2 Timothy 2:24-25
A servant of the Lord must not quarrel but must be kind to everyone, be able to teach, and be patient with difficult people. Gently instruct those who oppose the truth. Perhaps God will change those people’s hearts, and they will learn the truth.
In this passage, Paul is exhorting Timothy in how to properly react to false teachers. In this morning's sermon, Pastor John used it to illustrate a point about standing for truth in a world that prefers spin, hype and illusion.
God used it to speak to me about a particular truth, one about Biblical parenting.
If false teachers are to be treated kindly and patiently and instructed gently, how much more should I be kind, patient and gentle with my child? If it's God's job to change the hearts of false teachers, then it stands to reason that it is God's job to change my child's heart.
Yet there are some who claim that spanking is ordained by God, that spanking is necessary to effect change in a child's heart.
Does that argument hold up in light of the hundreds of verses in the Bible that tell us how to treat others? Jesus made it clear that we are to love (exhibit the fruit of the Spirit toward) not only our friends and family, but also our enemies and enemies of God.
Let's be blunt. Spanking is hitting a smaller and weaker person. It is a violent act.
It is only through verbal gymnastics that one can argue that a violent response is a kind, patient or gentle response to child, no matter how disobedient, immature or inconvenient their behavior.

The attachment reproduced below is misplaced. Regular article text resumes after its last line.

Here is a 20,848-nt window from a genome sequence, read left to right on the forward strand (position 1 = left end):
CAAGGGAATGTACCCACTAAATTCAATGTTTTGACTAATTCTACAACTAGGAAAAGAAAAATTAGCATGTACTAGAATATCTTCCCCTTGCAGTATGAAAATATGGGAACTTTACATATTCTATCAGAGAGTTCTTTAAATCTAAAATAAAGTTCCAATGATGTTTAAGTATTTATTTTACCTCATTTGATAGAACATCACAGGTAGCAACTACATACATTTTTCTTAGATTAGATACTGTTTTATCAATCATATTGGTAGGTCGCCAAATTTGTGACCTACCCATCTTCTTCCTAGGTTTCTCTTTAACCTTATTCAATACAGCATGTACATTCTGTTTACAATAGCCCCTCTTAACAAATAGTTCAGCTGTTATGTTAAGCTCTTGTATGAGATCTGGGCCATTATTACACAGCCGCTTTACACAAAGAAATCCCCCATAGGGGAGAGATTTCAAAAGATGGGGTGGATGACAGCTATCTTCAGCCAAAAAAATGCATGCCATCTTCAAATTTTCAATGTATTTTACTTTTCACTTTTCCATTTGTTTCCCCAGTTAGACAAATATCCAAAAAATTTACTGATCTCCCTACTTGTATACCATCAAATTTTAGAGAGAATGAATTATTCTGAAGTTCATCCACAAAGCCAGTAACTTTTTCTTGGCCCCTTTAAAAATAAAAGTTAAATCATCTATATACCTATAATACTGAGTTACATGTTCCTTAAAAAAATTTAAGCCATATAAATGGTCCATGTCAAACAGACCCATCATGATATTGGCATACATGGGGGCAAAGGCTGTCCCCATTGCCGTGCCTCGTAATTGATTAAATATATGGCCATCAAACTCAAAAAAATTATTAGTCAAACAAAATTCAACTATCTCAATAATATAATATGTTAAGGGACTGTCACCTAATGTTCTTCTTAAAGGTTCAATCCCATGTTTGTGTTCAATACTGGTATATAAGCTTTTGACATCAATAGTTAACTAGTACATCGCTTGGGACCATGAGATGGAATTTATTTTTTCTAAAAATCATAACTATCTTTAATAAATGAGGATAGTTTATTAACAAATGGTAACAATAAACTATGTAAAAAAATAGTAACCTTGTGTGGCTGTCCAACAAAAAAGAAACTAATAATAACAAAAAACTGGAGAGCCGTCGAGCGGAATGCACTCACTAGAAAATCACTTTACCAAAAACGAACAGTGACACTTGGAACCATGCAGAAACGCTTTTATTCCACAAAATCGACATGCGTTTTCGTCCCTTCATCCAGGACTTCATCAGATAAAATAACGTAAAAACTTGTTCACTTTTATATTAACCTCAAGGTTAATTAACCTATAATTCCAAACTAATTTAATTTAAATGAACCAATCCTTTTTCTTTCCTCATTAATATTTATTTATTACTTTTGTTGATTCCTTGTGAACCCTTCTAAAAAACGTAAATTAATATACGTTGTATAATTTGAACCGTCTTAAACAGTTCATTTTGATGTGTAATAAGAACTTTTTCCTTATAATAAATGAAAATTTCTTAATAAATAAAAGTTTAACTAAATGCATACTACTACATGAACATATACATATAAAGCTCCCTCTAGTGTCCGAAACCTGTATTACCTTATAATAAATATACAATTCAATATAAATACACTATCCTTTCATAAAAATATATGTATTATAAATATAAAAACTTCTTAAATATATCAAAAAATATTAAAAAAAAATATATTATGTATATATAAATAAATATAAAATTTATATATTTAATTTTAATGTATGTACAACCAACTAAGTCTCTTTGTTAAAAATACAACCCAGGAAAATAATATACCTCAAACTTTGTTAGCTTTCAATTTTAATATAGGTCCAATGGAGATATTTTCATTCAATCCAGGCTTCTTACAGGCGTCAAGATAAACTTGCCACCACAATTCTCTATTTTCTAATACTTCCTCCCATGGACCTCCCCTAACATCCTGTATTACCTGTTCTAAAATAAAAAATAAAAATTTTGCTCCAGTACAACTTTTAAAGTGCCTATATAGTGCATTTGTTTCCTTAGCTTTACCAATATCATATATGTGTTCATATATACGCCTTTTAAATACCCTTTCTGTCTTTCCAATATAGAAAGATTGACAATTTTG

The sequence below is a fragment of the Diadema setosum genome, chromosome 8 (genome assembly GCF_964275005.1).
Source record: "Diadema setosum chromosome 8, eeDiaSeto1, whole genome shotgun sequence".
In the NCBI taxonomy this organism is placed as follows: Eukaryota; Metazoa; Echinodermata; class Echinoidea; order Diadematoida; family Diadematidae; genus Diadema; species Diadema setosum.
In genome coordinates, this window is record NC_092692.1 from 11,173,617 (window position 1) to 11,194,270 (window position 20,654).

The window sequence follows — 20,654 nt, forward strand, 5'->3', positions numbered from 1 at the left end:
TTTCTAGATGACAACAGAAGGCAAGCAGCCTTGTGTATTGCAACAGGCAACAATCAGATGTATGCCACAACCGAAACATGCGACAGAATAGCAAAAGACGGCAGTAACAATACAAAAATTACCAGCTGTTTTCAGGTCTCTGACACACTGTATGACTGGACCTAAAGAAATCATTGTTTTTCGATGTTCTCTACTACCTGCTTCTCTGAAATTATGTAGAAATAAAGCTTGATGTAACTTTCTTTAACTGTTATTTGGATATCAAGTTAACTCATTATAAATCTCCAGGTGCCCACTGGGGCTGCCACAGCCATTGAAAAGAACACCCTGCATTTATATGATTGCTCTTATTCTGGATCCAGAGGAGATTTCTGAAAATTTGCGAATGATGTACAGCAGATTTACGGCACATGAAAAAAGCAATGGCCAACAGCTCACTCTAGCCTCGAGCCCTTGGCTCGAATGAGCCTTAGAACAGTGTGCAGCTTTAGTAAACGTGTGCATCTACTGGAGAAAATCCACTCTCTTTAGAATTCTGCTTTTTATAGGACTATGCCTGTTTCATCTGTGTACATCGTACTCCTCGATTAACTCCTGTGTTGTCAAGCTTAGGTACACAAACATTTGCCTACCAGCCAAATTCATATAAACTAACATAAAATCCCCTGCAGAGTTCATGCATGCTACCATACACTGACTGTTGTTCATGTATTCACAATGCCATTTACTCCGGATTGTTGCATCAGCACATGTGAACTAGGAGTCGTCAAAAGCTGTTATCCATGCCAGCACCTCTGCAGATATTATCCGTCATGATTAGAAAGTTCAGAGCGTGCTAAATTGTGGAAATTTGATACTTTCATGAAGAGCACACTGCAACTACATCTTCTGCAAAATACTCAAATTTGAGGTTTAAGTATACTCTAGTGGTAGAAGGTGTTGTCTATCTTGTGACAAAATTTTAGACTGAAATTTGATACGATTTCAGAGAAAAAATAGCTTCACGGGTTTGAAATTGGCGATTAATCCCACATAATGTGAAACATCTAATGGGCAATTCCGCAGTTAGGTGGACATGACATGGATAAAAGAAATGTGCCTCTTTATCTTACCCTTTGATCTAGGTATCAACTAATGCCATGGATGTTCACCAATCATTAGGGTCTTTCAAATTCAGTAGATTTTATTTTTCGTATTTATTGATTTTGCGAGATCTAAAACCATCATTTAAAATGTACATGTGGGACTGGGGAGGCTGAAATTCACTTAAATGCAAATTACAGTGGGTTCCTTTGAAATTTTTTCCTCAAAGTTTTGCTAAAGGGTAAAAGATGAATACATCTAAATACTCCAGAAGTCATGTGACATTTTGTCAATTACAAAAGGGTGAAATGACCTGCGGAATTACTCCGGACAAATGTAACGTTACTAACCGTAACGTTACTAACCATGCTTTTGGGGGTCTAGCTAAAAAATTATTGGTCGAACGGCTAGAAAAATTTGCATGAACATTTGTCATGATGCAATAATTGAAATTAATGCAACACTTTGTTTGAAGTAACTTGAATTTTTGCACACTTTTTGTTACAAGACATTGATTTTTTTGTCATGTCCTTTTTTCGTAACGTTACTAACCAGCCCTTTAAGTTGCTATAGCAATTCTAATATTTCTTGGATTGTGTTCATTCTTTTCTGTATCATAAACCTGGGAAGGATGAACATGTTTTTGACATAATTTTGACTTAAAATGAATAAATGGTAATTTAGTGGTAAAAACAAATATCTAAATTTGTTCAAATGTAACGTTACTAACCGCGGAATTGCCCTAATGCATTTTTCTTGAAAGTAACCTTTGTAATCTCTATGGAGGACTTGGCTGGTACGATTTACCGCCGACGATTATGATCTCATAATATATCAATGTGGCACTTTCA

Children are fully human and are not in a separate category or an exception to the verses that tell us how God wants us to treat our fellow man.
But what of the six "rod" verses in Proverbs? Don't they command corporal punishment?
First consider the source and style of writing. Proverbs is a book of poetry and wisdom, where many if not most of the sayings are meant to create a picture rather than be taken literally. Therefore they must be interpreted in light of the rest of Scripture, particularly plain verses of instruction such as those found in Paul's epistles.
In light of the many verses urging us to kindness, gentleness and patience, and the type of literature and context, isn't it reasonable to could it be that the "rod" in the verses is a metaphor for authority rather than a literal implement to be used as a weapon of violence?
For more thoughts on the biblical arguments against spanking, please visit Why Not Train a Child, particularly the series Spanking is NOT God's Will, and Dare to Disciple.